Welcome to the big leagues, ETFs.
With trillions of dollars now being held in thousands of different products, exchange-traded funds have gone from a sideshow of the financial world to the center stage.
No where is this more apparent than at this week's annual schmooze-fest in Hollywood, Florida, called "Inside ETFs." Once a sleepy gathering of insiders pushing a niche concept, the conference has gone upscale. The line up of scheduled speakers and performers includes tennis champion Serena Williams, legendary music producer Quincy Jones, General Stanley McChrystal and correspondents from "The Daily Show."
Is it a reflection of a business on an inexorable rise, or is it an eerie echo of the star-studded events that often precede financial crises? We'll find out. Because beneath the razzmatazz of poolside parties and cabana happy hours, there is a less palatable reality. It's getting tough out there for many ETF firms.
Look at the numbers and you'll see two industries: one small and thriving, the other large and struggling. While the 20 largest ETF issuers in the U.S. gained assets last year, 13 of them still lost ground or failed to increase their market share. More than 85 per cent of all ETFs started each year fail to pass the threshold of $100-million in assets in their first year. And liquidations are at an all-time high.
"There'll be increasing competition and maybe consolidation as the large ETF providers continue to gain more market share," said Stephen Cucchiaro, who founded one of the first ETF-focused investment shops and now oversees almost $800-million as president of 3Edge Asset Management. "They can afford to continue to lower the prices and squeeze the profit margins down because they have other ways to make money."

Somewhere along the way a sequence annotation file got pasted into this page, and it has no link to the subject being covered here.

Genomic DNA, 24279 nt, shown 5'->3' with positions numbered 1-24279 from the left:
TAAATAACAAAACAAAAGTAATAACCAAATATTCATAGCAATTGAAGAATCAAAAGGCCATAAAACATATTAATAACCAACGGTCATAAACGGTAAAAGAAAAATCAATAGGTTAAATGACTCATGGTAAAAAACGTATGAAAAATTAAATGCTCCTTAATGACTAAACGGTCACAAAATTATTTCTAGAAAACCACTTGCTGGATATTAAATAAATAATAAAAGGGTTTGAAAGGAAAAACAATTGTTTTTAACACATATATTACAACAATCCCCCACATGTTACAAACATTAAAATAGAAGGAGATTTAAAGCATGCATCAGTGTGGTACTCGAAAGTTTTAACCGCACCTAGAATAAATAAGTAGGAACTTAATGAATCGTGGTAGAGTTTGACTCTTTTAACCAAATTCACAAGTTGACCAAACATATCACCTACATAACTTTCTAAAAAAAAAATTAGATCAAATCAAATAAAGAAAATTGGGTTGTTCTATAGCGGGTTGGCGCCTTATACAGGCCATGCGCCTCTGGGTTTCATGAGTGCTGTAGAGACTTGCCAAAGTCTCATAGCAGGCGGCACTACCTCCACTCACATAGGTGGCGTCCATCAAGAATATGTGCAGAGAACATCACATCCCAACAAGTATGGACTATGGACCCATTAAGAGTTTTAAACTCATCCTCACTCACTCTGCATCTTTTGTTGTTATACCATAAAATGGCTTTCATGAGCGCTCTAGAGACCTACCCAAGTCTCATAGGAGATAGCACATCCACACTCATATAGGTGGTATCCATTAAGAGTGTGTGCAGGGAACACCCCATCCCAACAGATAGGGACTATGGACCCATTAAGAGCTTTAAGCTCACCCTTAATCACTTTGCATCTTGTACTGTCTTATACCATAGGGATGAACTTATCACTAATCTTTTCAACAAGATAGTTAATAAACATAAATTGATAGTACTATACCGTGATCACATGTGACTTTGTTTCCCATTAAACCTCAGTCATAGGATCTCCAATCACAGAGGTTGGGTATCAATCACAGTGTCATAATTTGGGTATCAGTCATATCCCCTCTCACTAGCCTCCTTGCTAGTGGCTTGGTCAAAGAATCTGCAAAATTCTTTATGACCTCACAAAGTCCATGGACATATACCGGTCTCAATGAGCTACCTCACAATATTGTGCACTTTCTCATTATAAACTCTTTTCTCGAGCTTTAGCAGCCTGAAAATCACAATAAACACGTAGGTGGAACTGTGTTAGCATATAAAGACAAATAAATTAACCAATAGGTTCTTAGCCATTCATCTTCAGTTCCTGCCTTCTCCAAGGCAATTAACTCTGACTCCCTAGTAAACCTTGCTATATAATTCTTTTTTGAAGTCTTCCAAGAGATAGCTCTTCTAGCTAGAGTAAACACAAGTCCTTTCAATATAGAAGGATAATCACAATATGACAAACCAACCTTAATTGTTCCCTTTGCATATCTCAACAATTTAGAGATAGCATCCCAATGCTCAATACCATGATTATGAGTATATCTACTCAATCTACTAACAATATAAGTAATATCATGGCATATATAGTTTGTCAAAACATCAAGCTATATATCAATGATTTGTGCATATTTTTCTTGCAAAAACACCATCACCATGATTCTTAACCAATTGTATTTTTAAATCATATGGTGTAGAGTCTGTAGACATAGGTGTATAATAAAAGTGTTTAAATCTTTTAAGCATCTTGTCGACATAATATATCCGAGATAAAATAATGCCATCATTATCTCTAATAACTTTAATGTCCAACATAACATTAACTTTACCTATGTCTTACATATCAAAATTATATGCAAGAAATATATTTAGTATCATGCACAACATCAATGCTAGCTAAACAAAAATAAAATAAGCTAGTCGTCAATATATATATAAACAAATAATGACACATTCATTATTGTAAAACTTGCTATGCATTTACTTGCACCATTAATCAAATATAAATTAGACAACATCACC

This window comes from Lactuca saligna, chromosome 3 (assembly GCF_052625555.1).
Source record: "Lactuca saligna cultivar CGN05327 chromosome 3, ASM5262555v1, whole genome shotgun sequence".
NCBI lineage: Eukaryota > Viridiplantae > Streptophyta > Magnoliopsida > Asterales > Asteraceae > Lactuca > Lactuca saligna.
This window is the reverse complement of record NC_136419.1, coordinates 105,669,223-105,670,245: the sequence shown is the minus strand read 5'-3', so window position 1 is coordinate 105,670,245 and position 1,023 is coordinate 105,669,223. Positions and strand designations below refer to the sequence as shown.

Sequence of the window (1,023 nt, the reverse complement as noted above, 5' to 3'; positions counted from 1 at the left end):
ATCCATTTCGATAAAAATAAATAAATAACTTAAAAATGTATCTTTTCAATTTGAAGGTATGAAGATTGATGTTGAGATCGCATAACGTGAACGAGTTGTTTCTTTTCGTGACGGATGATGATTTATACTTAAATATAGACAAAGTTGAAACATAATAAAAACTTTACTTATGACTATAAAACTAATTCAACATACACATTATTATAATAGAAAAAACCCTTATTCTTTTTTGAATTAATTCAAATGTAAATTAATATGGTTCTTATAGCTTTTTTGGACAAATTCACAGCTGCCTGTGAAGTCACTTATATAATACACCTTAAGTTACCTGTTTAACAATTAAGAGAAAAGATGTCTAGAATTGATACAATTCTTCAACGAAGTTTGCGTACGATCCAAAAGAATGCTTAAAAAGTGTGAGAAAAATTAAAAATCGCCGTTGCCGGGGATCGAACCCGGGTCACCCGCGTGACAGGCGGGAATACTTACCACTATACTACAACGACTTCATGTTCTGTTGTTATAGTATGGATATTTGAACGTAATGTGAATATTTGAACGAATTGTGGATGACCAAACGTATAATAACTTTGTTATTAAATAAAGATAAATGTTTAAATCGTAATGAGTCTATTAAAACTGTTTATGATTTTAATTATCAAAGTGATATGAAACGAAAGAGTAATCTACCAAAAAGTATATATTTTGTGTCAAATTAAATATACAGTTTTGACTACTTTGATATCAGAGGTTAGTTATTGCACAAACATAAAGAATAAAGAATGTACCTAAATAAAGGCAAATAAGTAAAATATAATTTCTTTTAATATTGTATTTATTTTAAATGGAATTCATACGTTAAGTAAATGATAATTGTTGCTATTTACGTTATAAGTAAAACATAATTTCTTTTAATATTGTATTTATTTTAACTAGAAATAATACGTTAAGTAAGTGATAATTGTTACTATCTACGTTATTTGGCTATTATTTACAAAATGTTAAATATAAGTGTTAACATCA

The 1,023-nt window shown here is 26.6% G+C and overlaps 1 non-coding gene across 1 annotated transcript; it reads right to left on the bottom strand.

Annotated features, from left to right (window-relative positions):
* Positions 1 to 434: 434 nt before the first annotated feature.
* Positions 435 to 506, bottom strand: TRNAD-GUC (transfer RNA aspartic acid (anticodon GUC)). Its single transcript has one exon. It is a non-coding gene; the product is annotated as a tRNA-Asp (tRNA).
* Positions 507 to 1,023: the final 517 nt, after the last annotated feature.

Once a chaotic maul that could hand victory to anyone in the fight, the $3.6-trillion ETF industry has consolidated into a one-on-one slugging contest between BlackRock Inc. and Vanguard Group. Together, the Big Two control 65 per cent of the U.S. ETF market. Throw in State Street Corp., which runs SPY, the oldest and largest ETF, and you're looking at 83 per cent of all domestic ETF assets.
With market share comes revenue. BlackRock takes home almost $3-billion annually, State Street captures $1-billion and Vanguard's gets $569-million, estimates from Bloomberg Intelligence suggest. Meanwhile six of the 15 largest ETF issuers by revenue make less than $100-million a year from their funds.
"The low hanging fruit's been picked," said Brendan Ahern, chief investment officer at Krane Funds Advisors. "There are great opportunities to do differentiated products, have a differentiated message. But I think it has become so much more difficult."
The struggle is hard to spot amid a conference hall awash with sponsored freebies. Yet smaller issuers increasingly find themselves stuck between a rock and a hard place. With most inflows headed for low-cost ETFs the dilemma is whether to charge more to boost revenue and risk losing investors or prioritize asset growth and accept rock-bottom fees?